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Eneas Creek Community Yellow-flag Iris Management

Since 2016, the Okanagan Similkameen Stewardship (OSS) has been working with local landowners along Eneas Creek and in the Garnet Valley to enhance and restore wildlife habitat along the creek. Between 2016 and 2019, we planted 2100 native trees and shrubs on the Okanagan Crush Pad property and have been doing invasive plant management since then.

In the summer of 2022, we focused on removal of Yellow Flag Iris from the creek.Yellow Flag Iris is a destructive invasive plant that chokes the creek and reduces habitat quality for wildlife while also increasing local flooding where it forms dense mats, blocking water flow. It spreads through
underground rhizomes as well as seed dispersal.


To remove the iris, expert Dr. Catherine Tarasoff recommends cutting back plants and installing a thick benthic barrier (PVC) for one year to suffocate the roots of the plants. Work such as this needs to be conducted with
appropriate Permits/Notifications and in the fisheries work window.

In areas where there were single plants, removing the individual plant is recommended. It is important to dig out the entire rhizome/root as if part is missed, it will grow a new plant. Equally important is removing any seeds that you find. We kind of think they look like shishito peppers. These seeds will float downstream if left and grow new infestations of Yellow-flag Iris.

Four new stewards joined us through this initiative, and we completed iris removal on 5 Wildlife Habitat Stewards' properties, starting in upstream locations and working downstream in the direction that seeds are spread.

2022-08-23 Eneas YFI Berrier Install OSS staff LMcKinnon.jpg

Many thanks to our project partners for their contributions:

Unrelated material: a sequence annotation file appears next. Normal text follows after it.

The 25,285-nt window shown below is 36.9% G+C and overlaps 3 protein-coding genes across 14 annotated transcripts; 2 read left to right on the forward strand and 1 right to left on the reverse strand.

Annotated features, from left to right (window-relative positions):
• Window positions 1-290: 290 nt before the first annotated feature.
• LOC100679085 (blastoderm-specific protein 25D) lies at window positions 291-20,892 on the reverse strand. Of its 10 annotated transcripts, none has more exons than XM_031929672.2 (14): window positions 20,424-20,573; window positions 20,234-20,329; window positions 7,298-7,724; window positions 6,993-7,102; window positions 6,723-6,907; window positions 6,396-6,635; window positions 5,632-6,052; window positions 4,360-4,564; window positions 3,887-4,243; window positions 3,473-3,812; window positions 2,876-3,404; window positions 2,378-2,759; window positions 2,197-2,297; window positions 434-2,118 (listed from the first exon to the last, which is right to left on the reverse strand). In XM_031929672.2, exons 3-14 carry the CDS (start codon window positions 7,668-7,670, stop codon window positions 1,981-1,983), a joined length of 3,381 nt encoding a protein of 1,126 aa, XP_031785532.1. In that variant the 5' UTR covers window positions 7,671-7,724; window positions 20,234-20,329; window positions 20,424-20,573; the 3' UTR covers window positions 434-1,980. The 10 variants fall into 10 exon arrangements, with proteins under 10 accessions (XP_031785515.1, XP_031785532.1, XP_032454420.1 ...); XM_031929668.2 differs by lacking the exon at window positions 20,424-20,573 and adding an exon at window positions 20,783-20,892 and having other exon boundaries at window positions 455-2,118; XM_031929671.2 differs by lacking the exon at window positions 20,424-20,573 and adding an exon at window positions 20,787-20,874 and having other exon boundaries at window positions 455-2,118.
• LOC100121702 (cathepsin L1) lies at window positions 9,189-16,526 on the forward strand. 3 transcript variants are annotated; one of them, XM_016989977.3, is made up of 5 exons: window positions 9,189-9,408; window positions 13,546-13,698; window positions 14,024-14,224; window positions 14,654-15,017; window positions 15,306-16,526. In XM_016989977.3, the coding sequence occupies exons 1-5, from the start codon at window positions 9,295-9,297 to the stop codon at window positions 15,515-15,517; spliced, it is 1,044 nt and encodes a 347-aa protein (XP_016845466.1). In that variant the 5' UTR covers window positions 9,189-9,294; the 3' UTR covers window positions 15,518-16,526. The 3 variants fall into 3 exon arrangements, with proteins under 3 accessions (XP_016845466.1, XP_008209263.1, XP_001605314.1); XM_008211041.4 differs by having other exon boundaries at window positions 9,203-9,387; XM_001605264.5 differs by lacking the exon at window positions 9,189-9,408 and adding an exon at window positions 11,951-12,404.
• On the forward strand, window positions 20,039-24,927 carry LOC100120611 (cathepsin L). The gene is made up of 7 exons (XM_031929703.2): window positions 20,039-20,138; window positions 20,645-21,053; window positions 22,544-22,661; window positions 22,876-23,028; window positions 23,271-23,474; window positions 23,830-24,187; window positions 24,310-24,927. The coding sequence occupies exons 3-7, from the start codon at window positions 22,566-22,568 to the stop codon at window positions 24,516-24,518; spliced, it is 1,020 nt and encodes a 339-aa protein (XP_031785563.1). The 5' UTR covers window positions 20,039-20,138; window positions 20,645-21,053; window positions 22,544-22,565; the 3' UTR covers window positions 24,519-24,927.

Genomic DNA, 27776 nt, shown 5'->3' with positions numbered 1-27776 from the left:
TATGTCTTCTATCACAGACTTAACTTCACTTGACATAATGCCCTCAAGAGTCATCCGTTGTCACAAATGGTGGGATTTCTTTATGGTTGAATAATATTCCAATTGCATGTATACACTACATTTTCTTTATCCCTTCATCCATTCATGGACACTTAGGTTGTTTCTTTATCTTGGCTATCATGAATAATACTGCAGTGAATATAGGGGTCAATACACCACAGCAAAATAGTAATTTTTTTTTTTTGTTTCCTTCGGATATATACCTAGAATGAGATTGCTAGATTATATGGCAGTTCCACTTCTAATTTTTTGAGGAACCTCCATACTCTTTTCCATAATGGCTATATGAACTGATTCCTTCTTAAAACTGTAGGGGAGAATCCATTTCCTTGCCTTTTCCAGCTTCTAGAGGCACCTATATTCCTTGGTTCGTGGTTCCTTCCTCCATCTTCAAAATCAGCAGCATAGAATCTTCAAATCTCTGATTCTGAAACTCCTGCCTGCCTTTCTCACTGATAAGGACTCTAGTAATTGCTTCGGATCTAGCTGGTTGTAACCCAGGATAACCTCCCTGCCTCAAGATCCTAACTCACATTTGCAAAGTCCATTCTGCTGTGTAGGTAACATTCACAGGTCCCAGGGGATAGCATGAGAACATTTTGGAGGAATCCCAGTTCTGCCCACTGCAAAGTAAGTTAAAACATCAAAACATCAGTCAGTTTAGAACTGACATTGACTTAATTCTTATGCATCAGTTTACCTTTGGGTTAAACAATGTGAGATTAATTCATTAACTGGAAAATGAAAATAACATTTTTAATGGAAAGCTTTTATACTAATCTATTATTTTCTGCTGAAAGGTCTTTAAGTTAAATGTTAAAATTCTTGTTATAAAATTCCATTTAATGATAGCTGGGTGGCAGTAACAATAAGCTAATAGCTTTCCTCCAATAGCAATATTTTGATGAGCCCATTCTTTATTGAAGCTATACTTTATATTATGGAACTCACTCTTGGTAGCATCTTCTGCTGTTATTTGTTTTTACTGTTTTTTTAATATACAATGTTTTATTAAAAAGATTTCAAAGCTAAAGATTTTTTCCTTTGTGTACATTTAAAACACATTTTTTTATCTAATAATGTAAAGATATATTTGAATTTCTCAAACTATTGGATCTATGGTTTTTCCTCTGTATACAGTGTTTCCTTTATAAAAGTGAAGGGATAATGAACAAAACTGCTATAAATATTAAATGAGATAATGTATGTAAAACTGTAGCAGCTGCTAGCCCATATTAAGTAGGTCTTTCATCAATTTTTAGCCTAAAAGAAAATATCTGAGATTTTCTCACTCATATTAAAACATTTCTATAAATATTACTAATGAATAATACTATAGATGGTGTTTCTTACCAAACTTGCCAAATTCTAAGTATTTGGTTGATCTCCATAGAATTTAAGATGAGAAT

Okanagan Basin Water Board
South Okanagan Conservation Fund
Habitat Conservation Trust Foundation
Environment and Climate Change Canada
BC Community Gaming Fund

A Case of Mistaken Identity

When not flowering, Yellow-flag Iris looks very similar to cattails and both grow in similar soils (wetland/riparian areas with slow moving water). So, how can we tell them apart?

Cattails are arranged in rounded layers, rather than the flat fan shape typical of irises, including Yellow-Flag Iris.

Yellow-flag iris have a very distinct ridge up the length of their leaves that is both visible and tactile.

Home to Endangered Species

About 85% of Okanagan wildlife species are dependent upon riparian habitats or use them regularly. Riparian areas are shorelines, strips of land beside streams, rivers, wetlands, lakes, and other water bodies. They support a community of moisture-loving plants that are distinctly different from aquatic vegetation, and from the plants growing in the drier grasslands and forests of the Okanagan and Similkameen valleys.


Many endangered and threatened species such as the Western Screech-Owl, Great-basin Spadefoot, Yellow-breasted Chat, and Great Basin Gophersnake depend on these areas for their survival.

Before and during...

What's next? Replanting with native species

Once the benthic barrier comes off, there will remain a rich, organic soil. Because this would erode if left barren, the covered areas will be replanted to the fast-growing Indigenous species typical of the area (eg. waterbirch, dogwood, and willow). While we will move the barrier to downstream infestations of Yellow-flag Iris, we will plant up the shorelines as we go as well.

OSS partners with community members, local residents, and "Friends of" groups. If you have a stewardship initiative you want help wit in the region, contact us.

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